USC alumnus Jordan Tsai found a way to combine his lifelong love for gaming with his physical therapy education to build a unique career.
BY JAMIE WETHERBE
JORDAN TSAI DPT ’18 HAS BEEN HOOKED ON GAMING since the age of 5. In an effort to combine his career with his passion, Tsai has focused on a niche — but growing — patient population, esports athletes.
Over the past five years, Tsai has worked with numerous professional esports teams and has treated professional players across a variety of games, from Fortnite to World of Warcraft, teaching specific strategies to play pain-free.
A U.S. Army Veteran, Tsai collaborates with designers to create ergonomic chairs, specifically suited for players’ needs. Always game for screen time, Tsai creates content on healthy gaming habits, strategies to optimize physical wellness and tips to ensure peak performance — at every level of play. We caught up with the alumnus for a Q-and-A about his professional journey.
This is such a unique patient population — how did you get into this field?
My goal was to pursue something different, and gaming has always been an interest of mine. I felt the field of esports could benefit from my knowledge and skillset — plus, I’m in Los Angeles, the hub for North American esports. I started by putting out social media content related to health and wellness in gamers, and later, started working directly with professional organizations. I expanded that role into a more regular weekly schedule with an emphasis on ”prehab” strategies as most gaming injuries are related to overuse and are preventable. Gaining recognition from my work with pros, I began working with streamers and gamers of all levels.
What are some examples of prehab strategies?
Mainly ergonomics, and preventive stretching and strengthening exercises. I’m also a consultant for SecretLab, which engineers ergonomic chairs specifically for gaming. I offer research to support better chair design and create content to educate gamers on how to sit properly. Much of the current literature and practices in ergonomics don’t apply to gamers because they fundamentally play in a very different position than how we typically work at a desk.
What are the ages of the patients you typically see?
Between the ages of 18 and 30.
What types of injuries do you see most?
I primarily work with keyboard/mouse players, so forearm tendinopathies are the most common injuries, followed by ulnar nerve irritation. I also often see low back and neck pain as a result of poor posture while playing long hours. Unlike sedentary desk workers, I’ve actually never seen carpal tunnel in a professional player.
What are the types of treatments you recommend to patients?
Most injuries are related to overuse, so I do a lot of manual therapies to address muscle length, joint mobilization, tension issues and sensitivity. I also encourage exercise interventions based on habit. For instance, giving gamers two stretches to do between games and maybe one light strengthening exercise. I try to keep recommendations minimal because, as a population, gamers are unlikely to stick to a full rehab program. I want to provide preventive habits so gamers never get to a point where they have an injury — that’s the goal.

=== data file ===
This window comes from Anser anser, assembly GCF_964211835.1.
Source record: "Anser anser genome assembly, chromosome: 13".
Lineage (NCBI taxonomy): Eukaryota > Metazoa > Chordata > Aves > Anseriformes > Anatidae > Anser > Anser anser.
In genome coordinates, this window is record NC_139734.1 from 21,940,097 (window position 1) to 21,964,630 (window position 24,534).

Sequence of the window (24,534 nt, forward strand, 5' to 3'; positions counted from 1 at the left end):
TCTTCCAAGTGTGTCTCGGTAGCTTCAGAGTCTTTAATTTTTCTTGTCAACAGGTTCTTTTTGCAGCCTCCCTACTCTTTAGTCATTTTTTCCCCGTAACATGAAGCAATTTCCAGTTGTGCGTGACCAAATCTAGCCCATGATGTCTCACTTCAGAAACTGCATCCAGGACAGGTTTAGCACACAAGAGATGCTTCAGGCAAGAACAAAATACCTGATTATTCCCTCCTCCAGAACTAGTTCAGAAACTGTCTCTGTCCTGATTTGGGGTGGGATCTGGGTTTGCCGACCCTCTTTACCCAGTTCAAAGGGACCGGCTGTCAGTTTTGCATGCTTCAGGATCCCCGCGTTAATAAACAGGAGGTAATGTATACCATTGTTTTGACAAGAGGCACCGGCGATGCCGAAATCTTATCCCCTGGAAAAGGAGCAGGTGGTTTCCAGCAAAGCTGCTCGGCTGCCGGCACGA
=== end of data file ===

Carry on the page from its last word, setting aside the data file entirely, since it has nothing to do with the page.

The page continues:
What are some considerations this population has that others might not?
I don’t often have the luxury of recommending “rest” from gaming as a means of reducing symptoms. Many pros and streamers have to play a certain number of hours a week as a part of their job, so my solutions must account for that. They’re often also not used to exercise in general, so I encourage them to transition to a more active lifestyle, which can be challenging. I rarely change a player’s “form” while playing, unless it’s directly related to current symptoms. A change in how they play will inevitably cause patients to suffer a drop in performance.
How did USC set you up for success?
USC provided me with an excellent baseline education in PT that allowed me to start working out of school with confidence. I pursued my orthopedic clinical specialty, while working in the clinic and simultaneously launched my esports endeavors — a move only possible because my foundation in orthopedic physical therapy was strong.
You’re also a veteran — how did that experience prepare you for this type of work?
I served as a combat medic in the Army and went on a single tour of duty in Baghdad. That experience prepared me for the stress of school, while also providing me with a solid knowledge base for entering the medical field. It also refined my ability for thinking outside of the box when it comes to unusual problems, incredibly important as an entrepreneur and physical therapist. I owe a lot to the military for changing my perspective on life in general. Every day, I am appreciative of the time I have here.
Any favorite games?
I love strategy games, RPGs (role-playing games) and competitive games. Currently, I play a lot of Baldur’s Gate 3, League of Legends and Slay the Spire. I stream regularly on Twitch (DocRespawn), while offering health and wellness content with other streamers when I can.